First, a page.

Like I said, I wanted to discuss two Marian images that we find in the Alma Redemptoris Mater, which is the Marian antiphon during this time of Advent: Gate of Heaven, and Star of the Sea. They might be my favorite Marian images. Firstly, Gate of Heaven. Mary is the Gate of Heaven, for it is through her that Christ came from Heaven to earth. And it is through her that we attain paradise, that we can get to Heaven. Mary is the Mediatrix of All Graces, so it is through Mary that we are equipped with that which we need to get into Heaven, whether we do it intentionally or not. St. Alphonsus Maria de Ligouri said that “Mary having co-operated in our redemption with so much glory to God and so much love for us, Our Lord ordained that no one shall obtain salvation except through her intercession.” So Mary is the Gate through which all of mankind must go in order to get to Heaven. Either Mary grants us the grace because we seek her Son, or she grants us the grace because we seek her Son through her. The former is out of mercy, while the latter is right and just. It is only right that we seek to go to Christ through Mary, for Christ came to us through her.

Secondly, Mary is Star of the Sea. This is indeed a rich image. We are all out at sea, seeking our home. Some people are concerned Star of the Seaabout getting home, so they are just milling about, having a joyride at sea. Others are consulting maps and constellations. Others are looking out at sea for different landmasses to indicate where they are. In reality, as long as we look up at Our Lady, the Star of the Sea, we will never get lost. She always leads us in the right direction. If we follow her, we cannot get lost. That is a relieving thought, for, when we entrust ourselves to Mary, she will not fail to transform us into the Beloved Children of God, in order that she may present us to her Son, Jesus Christ. Sometimes, the seas get stormy, and we get lost, for we lose sight of the star. But if we keep our eyes fixed on Our Lady, we can battle through any storm that this life can give us.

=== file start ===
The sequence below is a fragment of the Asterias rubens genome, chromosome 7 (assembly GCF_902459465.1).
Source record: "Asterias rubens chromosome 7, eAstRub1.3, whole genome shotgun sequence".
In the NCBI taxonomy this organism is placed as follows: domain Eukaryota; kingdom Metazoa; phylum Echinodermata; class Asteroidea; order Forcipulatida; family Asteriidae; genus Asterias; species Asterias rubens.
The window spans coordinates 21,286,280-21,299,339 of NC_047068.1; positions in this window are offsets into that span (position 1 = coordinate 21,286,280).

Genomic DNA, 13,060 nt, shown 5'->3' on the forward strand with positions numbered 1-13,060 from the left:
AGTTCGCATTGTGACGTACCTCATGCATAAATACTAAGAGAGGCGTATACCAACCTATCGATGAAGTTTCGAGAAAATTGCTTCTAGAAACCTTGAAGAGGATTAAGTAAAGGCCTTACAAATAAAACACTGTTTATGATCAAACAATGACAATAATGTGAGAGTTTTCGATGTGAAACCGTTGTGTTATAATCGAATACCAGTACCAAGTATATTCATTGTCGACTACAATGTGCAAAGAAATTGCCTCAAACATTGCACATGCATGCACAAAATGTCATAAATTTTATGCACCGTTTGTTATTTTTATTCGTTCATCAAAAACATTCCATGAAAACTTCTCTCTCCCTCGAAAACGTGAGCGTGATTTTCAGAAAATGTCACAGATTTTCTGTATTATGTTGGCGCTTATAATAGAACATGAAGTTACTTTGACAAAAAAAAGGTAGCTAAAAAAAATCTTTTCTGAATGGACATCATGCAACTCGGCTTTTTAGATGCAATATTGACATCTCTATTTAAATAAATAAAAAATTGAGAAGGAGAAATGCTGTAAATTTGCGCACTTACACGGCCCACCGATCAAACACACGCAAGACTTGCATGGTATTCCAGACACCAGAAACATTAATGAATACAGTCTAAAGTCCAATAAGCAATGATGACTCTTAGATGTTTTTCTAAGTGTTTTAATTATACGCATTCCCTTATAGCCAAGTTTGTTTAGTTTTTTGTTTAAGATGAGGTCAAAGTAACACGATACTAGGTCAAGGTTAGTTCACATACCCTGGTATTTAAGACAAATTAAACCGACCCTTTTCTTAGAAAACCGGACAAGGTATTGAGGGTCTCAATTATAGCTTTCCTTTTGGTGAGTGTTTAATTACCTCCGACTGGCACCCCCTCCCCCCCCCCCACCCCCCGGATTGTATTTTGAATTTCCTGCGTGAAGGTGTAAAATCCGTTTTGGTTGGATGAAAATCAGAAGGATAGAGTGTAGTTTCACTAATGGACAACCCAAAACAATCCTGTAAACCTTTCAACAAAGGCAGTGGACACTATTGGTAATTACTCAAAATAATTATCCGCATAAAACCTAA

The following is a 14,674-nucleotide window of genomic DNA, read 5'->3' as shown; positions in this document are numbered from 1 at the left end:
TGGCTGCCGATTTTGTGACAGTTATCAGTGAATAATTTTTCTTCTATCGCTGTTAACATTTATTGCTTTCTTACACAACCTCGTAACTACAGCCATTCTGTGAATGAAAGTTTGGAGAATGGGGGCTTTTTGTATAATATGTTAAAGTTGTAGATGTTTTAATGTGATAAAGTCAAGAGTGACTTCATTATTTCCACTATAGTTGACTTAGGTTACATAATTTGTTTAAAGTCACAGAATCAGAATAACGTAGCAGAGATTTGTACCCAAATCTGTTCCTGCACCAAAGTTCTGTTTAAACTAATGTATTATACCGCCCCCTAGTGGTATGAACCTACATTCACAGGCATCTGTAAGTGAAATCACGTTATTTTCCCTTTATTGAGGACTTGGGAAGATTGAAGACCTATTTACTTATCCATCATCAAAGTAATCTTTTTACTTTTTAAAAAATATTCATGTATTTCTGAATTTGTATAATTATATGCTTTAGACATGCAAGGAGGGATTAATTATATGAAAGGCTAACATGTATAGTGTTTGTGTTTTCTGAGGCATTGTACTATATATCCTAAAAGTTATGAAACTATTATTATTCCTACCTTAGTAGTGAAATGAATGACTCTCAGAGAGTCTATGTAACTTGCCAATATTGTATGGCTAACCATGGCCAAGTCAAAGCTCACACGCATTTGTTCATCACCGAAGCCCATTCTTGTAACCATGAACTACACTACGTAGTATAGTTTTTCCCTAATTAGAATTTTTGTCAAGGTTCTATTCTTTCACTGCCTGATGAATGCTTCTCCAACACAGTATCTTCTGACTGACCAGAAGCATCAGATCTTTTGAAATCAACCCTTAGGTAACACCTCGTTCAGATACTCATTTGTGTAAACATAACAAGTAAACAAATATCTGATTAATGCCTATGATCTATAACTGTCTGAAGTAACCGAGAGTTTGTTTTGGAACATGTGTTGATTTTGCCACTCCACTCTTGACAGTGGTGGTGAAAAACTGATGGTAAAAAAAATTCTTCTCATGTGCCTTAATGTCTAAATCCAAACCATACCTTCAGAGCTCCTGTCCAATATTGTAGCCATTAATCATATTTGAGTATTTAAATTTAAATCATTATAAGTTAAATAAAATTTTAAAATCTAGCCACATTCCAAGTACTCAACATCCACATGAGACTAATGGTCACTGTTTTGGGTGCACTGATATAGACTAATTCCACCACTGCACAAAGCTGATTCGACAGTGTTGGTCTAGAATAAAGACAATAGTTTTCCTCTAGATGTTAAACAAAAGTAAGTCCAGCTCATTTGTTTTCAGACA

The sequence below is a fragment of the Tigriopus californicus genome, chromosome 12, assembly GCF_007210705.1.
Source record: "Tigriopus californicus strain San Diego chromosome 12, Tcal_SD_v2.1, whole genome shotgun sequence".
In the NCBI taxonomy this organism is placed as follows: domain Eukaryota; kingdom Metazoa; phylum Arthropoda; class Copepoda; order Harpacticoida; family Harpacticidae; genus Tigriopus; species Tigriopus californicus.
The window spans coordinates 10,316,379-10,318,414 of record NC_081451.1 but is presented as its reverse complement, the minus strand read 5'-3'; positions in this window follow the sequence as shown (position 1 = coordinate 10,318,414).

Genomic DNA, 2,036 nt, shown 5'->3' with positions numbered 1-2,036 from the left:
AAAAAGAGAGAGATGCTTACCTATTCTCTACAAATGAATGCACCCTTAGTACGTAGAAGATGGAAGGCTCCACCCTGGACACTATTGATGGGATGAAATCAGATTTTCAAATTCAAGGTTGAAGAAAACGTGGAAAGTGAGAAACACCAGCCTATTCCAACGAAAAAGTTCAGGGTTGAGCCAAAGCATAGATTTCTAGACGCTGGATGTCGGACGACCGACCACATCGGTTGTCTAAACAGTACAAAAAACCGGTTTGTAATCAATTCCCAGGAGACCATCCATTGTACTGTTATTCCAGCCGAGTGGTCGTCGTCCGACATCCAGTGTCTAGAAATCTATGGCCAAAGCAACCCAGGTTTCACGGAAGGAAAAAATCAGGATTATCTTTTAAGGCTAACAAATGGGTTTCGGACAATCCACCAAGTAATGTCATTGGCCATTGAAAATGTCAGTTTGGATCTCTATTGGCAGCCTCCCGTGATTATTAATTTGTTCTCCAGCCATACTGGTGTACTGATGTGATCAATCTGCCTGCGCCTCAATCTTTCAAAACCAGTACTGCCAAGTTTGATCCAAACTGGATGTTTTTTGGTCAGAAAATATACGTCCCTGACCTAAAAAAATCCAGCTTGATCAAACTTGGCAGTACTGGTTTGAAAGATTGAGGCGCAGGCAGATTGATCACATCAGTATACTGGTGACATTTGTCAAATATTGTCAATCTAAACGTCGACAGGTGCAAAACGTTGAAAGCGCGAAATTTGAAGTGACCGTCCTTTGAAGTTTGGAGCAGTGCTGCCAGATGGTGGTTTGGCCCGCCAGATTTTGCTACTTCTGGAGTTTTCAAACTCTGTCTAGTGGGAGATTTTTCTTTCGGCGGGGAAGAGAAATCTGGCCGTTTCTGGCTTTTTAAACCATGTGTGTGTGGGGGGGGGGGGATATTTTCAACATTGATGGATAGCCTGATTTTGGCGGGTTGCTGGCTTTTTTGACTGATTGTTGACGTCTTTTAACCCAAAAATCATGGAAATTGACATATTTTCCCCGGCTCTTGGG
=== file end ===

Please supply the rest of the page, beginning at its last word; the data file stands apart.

Therefore, I encourage you to seek Our Lady, to seek her help, her guidance. Our Lady is the Gate of Heaven, through which we may attain eternal paradise with the Lord. She is the Star of the Sea, who leads us on our journey at sea to arrive safely home in paradise with the Lord. We can arrive there without acknowledging her. However, it is easier to get there by way of her. It is also more just, for Christ has desired for it to be that way. I encourage you to honor Our Lady, and hold her within your heart, so that the Holy Spirit can come place Jesus Christ within you.

“When the Holy Spirit, her spouse, finds Mary in a soul,
he hastens there and enters fully into it.
He gives himself generously to that soul
according to the place it has given to his spouse.
One of the main reasons why the Holy Spirit does not work
striking wonders in souls is that he fails to find in them
a sufficiently close union with his faithful and inseparable spouse.”

-St. Louis de Montfort

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Domine, Non Sum Dignus

“Lord, I am not worthy
that you should enter under my roof,
but only say the word,
and my soul shall be healed.”

-Roman Missal

For Roman Catholics, these words should sound very familiar. Except for a few altered words, we have said these words at every Mass for our whole lives. The Church calls for a “full and active participation by all the people [as] the aim to be considered before all else” (Sacrosanctum Concilium, 14). Full and active participation means saying the words, doing the actions, praying the prayers, and meaning what we say, do, and pray. No, that’s not always easy, but we are called to constantly make that effort for full and active participation. What’s the point if we are not going to devote every fiber of our being to the Holy Sacrifice of the Mass? The Eucharist is called the “fount and apex of the whole Christian life” (Lumen Gentium, 11). [The normal language we hear is ‘source and summit,’ but, in the original document, ‘fount and apex’ was used, and I like the sound of that better.] The Eucharist is that from which the Christian life flows and that which it seeks. Does it not deserve our entire selves?